Spring 2012 pg8


The Relationship of the General Plan and the Williamson Act:

by Debbie Provolt

In the Buck Mountain Ranch matter, an absurdity has come to pass. County planning and assessor’s offices told Robert McKee on many occasions that because the Tooby Ranch was under a Williamson Act contract, if he were to convey parcels to others, he needed to convey parcels of at least 160 acres insize. Mr. McKee relied on the direction of the county and all parcels he conveyed to others were at least 160 acres in size. The county filed suit against Mr. McKee for doing precisely what they directed him to do over 10 years ago. With all the millions of taxpayers dollars spent by the county pursuing the Buck Mountain lawsuit, and with all of the millions of dollars Mr. McKee is spending defending himself (and the property rights of others) in this suit, we want to know: WHAT IS THE BENEFIT TO THE GENERAL PUBLIC?

The Tooby Ranch is located in unincorporated Humboldt County. The Tooby Ranch is comprised of a large number of parcels created by federal land grants made in the late 19th and early 20th centuries through federal “patent deeds”. Under controlling law (the Subdivision Map Act), the conveyance of a federal patent from the federal government creates a legal parcel. Some of these parcels had separate county Assessor Parcel Numbers and some did not.

Arthur Tooby owned the ranch and ran cattle on it for many years. Mr. Tooby entered into his Williamson Act contract with Humboldt County in 1977 that was consistent with the county general plan and zoning ordinances. Upon Mr. Tooby’s death, his Estate decided to sell the ranch. In October of 2000, approximately 13,340 acres of the ranch were sold to Robert McKee, doing business as Buck Mountain Ranch, L.P. McKee knew the land was encumbered by the Williamson Act contract entered into by Mr. Tooby with the County. McKee retained a portion of the property and sold federal patent parcels, already existing legal lots, to 25 buyers. All of the buyers were noticed that the land they were purchasing was subject to the Williamson Act and all of the buyers understood that the Williamson Act contract entered into by Mr. Tooby ran with the land and understood that as new owners of the land, they too would be subject to the Williamson Act contract entered into by Mr. Tooby in 1977.

By the time of the McKee purchase, the Tooby Ranch had fallen into considerable disrepair. Immediate repair of improvements in order to facilitate and increase its agricultural uses were completed by Mr. McKee. This included re-rocking and grading of some of the existing roads, improving drainage systems, and fixing or replacing cattle-watering facilities. In order to keep their parcels compliant with the Williamson Act, the buyers have chosen include the following agricultural endeavors: vineyards, row crops, olive orchards, floral farms, nursery crops, pasture improvement programs for controlled hunting, and cattle herds.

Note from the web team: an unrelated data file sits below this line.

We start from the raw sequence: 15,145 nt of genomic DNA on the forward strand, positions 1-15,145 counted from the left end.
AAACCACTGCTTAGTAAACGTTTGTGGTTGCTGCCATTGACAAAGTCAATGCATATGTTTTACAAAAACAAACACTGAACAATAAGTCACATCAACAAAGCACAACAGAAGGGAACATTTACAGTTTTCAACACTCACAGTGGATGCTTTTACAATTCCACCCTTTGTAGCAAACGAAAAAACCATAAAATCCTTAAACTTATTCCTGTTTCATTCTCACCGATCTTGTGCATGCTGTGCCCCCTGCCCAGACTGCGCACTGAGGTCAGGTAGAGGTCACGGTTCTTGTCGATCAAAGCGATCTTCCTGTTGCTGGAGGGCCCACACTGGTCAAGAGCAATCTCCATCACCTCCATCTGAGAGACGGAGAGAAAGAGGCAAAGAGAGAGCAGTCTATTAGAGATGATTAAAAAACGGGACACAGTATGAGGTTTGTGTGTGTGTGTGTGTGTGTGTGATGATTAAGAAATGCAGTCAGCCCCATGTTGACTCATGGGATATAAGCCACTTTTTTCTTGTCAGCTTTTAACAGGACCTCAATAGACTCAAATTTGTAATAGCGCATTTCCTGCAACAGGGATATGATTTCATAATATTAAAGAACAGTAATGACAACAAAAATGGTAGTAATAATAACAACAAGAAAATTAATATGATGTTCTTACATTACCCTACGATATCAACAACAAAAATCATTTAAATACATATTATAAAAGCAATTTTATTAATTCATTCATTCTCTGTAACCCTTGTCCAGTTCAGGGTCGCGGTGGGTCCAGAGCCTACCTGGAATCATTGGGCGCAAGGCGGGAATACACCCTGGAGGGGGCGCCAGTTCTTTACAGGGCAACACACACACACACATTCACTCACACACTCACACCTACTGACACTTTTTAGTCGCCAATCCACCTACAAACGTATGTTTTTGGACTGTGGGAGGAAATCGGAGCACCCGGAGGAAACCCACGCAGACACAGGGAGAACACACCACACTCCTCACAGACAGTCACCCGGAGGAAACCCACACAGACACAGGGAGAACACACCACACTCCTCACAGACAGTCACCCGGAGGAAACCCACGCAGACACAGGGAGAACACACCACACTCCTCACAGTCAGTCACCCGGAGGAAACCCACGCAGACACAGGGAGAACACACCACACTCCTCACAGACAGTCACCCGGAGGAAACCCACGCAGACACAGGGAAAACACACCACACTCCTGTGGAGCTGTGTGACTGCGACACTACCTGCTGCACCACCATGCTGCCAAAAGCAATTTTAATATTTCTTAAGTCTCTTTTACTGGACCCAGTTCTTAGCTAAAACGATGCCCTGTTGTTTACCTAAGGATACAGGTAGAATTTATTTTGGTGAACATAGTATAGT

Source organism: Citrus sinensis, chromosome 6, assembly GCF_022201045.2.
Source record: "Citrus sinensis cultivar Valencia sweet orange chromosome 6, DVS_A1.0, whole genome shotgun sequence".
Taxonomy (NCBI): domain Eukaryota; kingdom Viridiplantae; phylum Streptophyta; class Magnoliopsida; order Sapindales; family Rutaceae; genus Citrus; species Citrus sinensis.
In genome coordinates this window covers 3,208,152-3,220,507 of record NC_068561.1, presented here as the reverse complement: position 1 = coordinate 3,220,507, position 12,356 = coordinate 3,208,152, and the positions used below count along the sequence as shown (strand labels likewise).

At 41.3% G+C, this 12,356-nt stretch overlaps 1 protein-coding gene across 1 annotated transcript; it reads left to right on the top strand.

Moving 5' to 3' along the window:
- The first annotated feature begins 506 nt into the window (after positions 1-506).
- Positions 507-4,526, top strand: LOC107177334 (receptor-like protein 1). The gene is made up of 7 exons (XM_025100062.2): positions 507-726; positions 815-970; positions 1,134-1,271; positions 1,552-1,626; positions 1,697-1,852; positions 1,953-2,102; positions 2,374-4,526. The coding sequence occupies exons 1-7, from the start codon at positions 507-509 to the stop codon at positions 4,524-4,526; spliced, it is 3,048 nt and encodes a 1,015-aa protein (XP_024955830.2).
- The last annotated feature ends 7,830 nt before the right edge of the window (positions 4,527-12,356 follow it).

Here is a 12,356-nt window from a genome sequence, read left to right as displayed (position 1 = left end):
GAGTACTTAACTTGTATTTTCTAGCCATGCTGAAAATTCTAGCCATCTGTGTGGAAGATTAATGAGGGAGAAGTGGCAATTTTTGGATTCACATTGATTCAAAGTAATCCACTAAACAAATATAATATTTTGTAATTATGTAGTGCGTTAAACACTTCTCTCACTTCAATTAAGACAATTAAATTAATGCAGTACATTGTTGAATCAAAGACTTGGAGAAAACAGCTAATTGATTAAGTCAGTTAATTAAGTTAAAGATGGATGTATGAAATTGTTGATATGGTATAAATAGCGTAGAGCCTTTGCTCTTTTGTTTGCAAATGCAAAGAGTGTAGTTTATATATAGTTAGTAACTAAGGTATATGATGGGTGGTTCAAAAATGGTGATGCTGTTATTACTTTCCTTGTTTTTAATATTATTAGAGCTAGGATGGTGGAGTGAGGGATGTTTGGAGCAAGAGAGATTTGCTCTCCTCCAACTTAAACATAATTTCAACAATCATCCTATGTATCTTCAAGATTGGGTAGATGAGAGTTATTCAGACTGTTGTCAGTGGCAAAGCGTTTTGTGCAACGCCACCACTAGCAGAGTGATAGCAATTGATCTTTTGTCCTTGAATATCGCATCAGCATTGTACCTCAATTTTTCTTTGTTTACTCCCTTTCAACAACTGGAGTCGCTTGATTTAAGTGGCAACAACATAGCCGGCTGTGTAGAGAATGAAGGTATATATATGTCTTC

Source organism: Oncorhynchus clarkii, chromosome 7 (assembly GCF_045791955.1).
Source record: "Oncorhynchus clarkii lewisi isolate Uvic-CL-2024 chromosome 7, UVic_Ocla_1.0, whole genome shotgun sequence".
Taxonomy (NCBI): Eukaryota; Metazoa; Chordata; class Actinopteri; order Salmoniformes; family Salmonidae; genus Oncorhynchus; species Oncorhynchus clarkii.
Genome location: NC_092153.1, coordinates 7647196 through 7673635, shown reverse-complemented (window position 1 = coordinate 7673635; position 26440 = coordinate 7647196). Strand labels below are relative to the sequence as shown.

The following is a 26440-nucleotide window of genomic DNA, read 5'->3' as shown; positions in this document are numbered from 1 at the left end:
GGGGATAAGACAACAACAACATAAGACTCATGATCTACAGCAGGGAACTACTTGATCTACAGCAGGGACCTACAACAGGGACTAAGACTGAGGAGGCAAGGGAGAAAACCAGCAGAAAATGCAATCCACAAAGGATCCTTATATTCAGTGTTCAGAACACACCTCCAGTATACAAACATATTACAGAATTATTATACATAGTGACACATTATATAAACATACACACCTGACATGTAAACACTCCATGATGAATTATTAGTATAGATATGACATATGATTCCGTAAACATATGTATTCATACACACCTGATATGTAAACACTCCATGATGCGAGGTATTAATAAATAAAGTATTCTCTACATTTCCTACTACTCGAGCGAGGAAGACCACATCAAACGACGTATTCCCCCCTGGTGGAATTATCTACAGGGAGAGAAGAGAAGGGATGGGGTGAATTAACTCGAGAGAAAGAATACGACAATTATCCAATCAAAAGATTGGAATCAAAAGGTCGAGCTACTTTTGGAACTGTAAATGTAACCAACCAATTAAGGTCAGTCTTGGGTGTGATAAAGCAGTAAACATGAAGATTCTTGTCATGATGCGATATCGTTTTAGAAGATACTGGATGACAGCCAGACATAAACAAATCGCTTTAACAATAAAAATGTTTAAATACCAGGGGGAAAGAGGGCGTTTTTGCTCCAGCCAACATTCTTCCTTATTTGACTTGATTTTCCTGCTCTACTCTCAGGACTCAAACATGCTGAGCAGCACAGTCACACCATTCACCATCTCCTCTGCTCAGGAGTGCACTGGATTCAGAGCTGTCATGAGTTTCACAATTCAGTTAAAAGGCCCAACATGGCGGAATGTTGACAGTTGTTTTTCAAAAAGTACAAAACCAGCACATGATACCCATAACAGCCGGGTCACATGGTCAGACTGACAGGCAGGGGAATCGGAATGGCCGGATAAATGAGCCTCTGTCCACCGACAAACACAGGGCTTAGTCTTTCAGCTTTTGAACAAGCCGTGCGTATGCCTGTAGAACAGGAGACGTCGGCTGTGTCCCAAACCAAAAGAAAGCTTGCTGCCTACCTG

Before 1971, the general plan usually was considered an advisory document. In 1971 the Government Code was amended and the law since has required that all land use approvals be consistent with a county’s general plan. The initial 1971 legislation and subsequent amendments require counties to engage in the discipline of setting forth their development policies, objectives and standards in a general plan composed of various elements of land use. The general plan thus was transformed from an “interesting study” to the basic land use charter that embodies fundamental land use decisions and governs the direction of future land use in a county’s jurisdiction. 1

In California, a general plan is the constitution for all further development within the county. It sits atop the hierarchy of local government law regulating land use. This elevated position requires that all subordinate regulations be consistent with the general plan. Generally, all lesser land use regulations, actions, or approvals (specific plans, zoning, subdivision maps, use permits, development agreements, etc.) must be consistent with the applicable general plan.